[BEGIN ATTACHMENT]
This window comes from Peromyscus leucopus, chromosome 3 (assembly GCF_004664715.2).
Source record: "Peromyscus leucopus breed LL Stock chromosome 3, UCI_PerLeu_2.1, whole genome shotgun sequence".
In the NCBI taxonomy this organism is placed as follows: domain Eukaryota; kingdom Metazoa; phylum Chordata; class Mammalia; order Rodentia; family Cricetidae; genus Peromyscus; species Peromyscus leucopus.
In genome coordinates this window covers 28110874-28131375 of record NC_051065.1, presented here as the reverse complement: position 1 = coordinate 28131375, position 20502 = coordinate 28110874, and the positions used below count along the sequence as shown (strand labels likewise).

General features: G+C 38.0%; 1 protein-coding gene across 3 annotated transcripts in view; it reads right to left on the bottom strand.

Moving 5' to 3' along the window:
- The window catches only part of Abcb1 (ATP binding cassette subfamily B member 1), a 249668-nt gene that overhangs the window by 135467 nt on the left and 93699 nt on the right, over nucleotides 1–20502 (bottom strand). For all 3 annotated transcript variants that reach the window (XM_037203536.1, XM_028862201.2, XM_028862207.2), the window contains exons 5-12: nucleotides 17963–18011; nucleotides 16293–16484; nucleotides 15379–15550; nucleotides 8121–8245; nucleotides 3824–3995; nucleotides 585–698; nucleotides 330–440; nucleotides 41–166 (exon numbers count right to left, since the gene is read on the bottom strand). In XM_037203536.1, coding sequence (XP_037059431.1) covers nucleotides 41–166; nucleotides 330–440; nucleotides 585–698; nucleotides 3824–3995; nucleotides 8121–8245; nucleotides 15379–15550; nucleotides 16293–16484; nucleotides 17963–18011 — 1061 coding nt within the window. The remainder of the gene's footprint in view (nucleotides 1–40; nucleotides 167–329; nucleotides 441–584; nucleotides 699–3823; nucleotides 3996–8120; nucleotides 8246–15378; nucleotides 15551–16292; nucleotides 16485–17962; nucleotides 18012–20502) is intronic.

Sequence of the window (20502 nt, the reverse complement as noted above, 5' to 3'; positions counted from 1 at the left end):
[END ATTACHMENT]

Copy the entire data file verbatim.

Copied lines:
This window comes from Peromyscus leucopus, chromosome 3 (assembly GCF_004664715.2).
Source record: "Peromyscus leucopus breed LL Stock chromosome 3, UCI_PerLeu_2.1, whole genome shotgun sequence".
In the NCBI taxonomy this organism is placed as follows: domain Eukaryota; kingdom Metazoa; phylum Chordata; class Mammalia; order Rodentia; family Cricetidae; genus Peromyscus; species Peromyscus leucopus.
In genome coordinates this window covers 28110874-28131375 of record NC_051065.1, presented here as the reverse complement: position 1 = coordinate 28131375, position 20502 = coordinate 28110874, and the positions used below count along the sequence as shown (strand labels likewise).

General features: G+C 38.0%; 1 protein-coding gene across 3 annotated transcripts in view; it reads right to left on the bottom strand.

Moving 5' to 3' along the window:
- The window catches only part of Abcb1 (ATP binding cassette subfamily B member 1), a 249668-nt gene that overhangs the window by 135467 nt on the left and 93699 nt on the right, over nucleotides 1–20502 (bottom strand). For all 3 annotated transcript variants that reach the window (XM_037203536.1, XM_028862201.2, XM_028862207.2), the window contains exons 5-12: nucleotides 17963–18011; nucleotides 16293–16484; nucleotides 15379–15550; nucleotides 8121–8245; nucleotides 3824–3995; nucleotides 585–698; nucleotides 330–440; nucleotides 41–166 (exon numbers count right to left, since the gene is read on the bottom strand). In XM_037203536.1, coding sequence (XP_037059431.1) covers nucleotides 41–166; nucleotides 330–440; nucleotides 585–698; nucleotides 3824–3995; nucleotides 8121–8245; nucleotides 15379–15550; nucleotides 16293–16484; nucleotides 17963–18011 — 1061 coding nt within the window. The remainder of the gene's footprint in view (nucleotides 1–40; nucleotides 167–329; nucleotides 441–584; nucleotides 699–3823; nucleotides 3996–8120; nucleotides 8246–15378; nucleotides 15551–16292; nucleotides 16485–17962; nucleotides 18012–20502) is intronic.

Sequence of the window (20502 nt, the reverse complement as noted above, 5' to 3'; positions counted from 1 at the left end):